“He’s wrestling with a question that I think should be coming to the fore in the next decade or so—a critical reassessment of the ’79 Book of Common Prayer particularly in terms of its connection with what has come before it. Just as Roman Catholic liturgical scholarship is exploring the issue of continuity or rupture around the changes wrought by Vatican II, we are starting to see the same discussions surface in the Episcopal Church as well.”

    I absolutely agree. And I also want to say that part of the study that is necessary is a deeper consideration of the current BCP’s theological content. Jonathan Mitchican commented that he found some of Peter Toon’s concerns quite valid, especially the minimizing of the atonement. A major concern of the Liturgical Renewal was not a rejection of the centrality of the Passion, but a widening so that it includes the resurrection and ascension. The Litany has always reflected this quite clearly in the obsecrations, which presume that every aspect of our Lord’s earthly and post-resurrection bodily life has salvific power:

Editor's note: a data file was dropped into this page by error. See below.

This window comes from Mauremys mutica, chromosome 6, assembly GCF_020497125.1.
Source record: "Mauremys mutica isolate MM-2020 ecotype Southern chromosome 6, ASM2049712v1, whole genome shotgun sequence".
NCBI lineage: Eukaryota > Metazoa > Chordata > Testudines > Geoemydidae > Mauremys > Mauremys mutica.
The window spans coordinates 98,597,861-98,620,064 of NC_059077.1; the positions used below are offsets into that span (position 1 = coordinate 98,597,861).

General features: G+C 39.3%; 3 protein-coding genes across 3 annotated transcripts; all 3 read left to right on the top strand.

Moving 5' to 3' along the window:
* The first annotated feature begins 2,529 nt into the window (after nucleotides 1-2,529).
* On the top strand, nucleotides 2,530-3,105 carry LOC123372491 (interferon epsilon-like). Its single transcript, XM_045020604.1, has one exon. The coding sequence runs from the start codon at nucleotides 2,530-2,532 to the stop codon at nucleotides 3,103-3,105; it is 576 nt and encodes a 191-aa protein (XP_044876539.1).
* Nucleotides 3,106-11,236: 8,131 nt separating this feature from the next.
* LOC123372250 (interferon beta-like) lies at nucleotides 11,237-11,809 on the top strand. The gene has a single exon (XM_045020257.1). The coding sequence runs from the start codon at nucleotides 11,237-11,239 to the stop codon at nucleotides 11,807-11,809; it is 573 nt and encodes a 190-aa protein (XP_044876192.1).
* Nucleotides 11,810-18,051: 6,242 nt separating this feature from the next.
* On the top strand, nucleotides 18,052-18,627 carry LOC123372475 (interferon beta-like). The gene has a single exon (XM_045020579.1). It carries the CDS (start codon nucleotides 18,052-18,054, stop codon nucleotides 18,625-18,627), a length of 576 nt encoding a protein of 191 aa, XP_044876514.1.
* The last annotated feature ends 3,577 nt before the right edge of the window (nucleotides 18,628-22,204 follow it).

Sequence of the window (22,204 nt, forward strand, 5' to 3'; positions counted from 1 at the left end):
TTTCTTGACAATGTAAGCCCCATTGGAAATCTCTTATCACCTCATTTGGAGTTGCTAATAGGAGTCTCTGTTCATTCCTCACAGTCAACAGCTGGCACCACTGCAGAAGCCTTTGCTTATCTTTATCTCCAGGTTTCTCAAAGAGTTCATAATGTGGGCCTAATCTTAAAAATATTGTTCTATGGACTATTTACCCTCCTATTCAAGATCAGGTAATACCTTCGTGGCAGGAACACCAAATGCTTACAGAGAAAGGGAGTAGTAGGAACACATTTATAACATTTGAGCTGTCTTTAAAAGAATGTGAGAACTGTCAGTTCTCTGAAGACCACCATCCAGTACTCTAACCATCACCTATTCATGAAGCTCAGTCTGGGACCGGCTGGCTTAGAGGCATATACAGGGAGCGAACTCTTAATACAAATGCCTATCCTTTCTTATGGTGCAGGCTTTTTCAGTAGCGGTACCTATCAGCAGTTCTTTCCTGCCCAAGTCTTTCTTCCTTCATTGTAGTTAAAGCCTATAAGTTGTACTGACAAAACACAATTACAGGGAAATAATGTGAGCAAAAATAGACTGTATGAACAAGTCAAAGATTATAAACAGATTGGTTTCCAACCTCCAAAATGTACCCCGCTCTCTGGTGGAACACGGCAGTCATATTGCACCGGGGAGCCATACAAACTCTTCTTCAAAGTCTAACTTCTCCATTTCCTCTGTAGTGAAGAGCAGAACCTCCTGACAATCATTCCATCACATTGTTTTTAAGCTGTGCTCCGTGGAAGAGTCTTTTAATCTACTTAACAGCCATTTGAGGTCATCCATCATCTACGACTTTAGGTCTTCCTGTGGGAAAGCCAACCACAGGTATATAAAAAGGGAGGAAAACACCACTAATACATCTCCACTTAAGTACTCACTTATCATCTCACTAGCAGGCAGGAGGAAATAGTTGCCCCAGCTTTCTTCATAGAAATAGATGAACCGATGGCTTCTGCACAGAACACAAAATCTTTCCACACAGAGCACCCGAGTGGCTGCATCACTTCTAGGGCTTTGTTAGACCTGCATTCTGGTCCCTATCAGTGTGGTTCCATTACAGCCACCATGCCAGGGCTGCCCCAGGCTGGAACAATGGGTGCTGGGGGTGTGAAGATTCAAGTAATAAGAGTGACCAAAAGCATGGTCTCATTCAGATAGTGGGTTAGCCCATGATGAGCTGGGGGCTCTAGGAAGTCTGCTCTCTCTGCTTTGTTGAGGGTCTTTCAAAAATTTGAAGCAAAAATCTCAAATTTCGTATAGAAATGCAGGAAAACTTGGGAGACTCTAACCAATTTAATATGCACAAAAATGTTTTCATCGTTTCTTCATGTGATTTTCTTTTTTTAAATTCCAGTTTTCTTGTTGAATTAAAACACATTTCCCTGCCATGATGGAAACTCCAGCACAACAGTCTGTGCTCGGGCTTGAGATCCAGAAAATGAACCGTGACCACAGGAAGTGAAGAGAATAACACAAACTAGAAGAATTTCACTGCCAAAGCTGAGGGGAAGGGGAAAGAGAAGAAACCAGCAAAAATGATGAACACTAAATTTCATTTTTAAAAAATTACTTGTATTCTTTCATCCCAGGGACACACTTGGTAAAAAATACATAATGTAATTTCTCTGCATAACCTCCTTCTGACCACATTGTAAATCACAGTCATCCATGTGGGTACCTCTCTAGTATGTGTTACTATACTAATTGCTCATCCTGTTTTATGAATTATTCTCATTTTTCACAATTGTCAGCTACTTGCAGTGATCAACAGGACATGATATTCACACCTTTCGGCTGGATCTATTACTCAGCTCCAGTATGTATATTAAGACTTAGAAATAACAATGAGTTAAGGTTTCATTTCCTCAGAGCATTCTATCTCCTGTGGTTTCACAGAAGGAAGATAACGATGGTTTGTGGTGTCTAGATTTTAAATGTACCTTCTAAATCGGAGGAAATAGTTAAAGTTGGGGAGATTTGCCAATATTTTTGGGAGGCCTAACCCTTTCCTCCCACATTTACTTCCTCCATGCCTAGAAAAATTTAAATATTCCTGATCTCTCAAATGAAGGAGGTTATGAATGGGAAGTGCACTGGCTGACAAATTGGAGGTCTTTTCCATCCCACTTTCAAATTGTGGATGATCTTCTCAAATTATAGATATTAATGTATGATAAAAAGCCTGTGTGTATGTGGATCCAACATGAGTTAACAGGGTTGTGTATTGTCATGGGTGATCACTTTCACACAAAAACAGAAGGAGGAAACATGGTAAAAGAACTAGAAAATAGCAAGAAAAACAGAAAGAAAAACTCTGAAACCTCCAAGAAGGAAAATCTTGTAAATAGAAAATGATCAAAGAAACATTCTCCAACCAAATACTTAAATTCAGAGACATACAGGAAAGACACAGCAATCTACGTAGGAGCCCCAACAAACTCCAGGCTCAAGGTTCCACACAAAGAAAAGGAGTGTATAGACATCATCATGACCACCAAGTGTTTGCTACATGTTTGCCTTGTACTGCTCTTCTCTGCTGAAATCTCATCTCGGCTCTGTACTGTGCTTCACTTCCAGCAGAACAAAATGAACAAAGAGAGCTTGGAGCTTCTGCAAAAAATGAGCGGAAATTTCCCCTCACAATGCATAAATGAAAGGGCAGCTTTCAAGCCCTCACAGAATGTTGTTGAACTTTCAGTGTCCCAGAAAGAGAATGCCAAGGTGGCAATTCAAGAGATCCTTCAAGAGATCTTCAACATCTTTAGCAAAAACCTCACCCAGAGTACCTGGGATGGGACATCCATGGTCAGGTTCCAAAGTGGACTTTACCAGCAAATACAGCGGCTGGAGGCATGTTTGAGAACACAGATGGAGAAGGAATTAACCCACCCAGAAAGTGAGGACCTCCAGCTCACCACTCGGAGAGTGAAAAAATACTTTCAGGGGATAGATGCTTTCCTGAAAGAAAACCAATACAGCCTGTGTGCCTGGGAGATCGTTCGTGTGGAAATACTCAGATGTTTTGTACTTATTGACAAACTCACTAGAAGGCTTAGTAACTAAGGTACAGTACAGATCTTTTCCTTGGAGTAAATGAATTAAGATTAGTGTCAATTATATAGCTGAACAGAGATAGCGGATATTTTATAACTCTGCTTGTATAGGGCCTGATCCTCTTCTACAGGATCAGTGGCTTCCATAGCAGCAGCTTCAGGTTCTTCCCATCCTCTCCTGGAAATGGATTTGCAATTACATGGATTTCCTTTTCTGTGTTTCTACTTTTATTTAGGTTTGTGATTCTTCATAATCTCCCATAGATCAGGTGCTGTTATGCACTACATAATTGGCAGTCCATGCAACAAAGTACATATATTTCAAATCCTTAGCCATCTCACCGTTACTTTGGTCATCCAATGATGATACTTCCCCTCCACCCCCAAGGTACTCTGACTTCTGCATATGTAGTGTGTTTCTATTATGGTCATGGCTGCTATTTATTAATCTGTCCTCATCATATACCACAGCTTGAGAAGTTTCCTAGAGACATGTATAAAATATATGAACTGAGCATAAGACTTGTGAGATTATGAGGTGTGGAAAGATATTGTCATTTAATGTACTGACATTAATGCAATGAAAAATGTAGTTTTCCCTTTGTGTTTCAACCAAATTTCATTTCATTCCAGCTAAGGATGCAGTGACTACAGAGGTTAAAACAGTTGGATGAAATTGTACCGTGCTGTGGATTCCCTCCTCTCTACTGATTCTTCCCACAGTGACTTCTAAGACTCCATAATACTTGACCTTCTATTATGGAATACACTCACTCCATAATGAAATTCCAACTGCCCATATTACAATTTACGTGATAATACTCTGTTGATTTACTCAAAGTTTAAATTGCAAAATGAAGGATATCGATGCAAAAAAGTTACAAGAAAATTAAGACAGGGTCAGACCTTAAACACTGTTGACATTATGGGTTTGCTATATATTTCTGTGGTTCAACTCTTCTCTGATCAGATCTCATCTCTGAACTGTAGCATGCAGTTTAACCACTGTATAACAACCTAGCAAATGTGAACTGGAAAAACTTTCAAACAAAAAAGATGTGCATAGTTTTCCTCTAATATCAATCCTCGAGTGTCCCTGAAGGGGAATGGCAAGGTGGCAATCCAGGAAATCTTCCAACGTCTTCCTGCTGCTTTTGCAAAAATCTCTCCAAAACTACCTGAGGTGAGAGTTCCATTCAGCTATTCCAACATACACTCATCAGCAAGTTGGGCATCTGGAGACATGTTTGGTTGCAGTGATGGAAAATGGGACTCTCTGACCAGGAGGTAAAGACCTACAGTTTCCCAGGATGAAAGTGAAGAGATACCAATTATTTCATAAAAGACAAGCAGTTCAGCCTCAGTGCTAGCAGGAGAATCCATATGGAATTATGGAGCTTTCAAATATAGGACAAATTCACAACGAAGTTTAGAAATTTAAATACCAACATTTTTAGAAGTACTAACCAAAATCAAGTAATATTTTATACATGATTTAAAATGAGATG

By the mystery of thy holy Incarnation; by thy holy Nativity and Submission to the Law; by thy Baptism, Fasting, and Temptation,
    Good Lord, deliver us.
    By thine Agony and Bloody Sweat; by thy Cross and Passion; by thy precious Death and Burial; by thy glorious Resurrection and Ascension; and by the coming of the Holy Ghost,
    Good Lord, deliver us.

    I am very interested in Olsen’s insights on the way the baptismal ecclesiology allowed for a robust re-reception of classical catholic theology regarding our relationship with the faithful departed. And as Gene Schlesinger mentioned on Facebook I also think that there is a great deal of solid theological content in the 1979 BCP that can be mined and itself re-received and appropriated. I’m not convinced that Podmore’s reading of the baptismal ecclesiology is necessarily correct; and as I mentioned, a clear tensions runs through the 1979 BCP on this and a number of other points.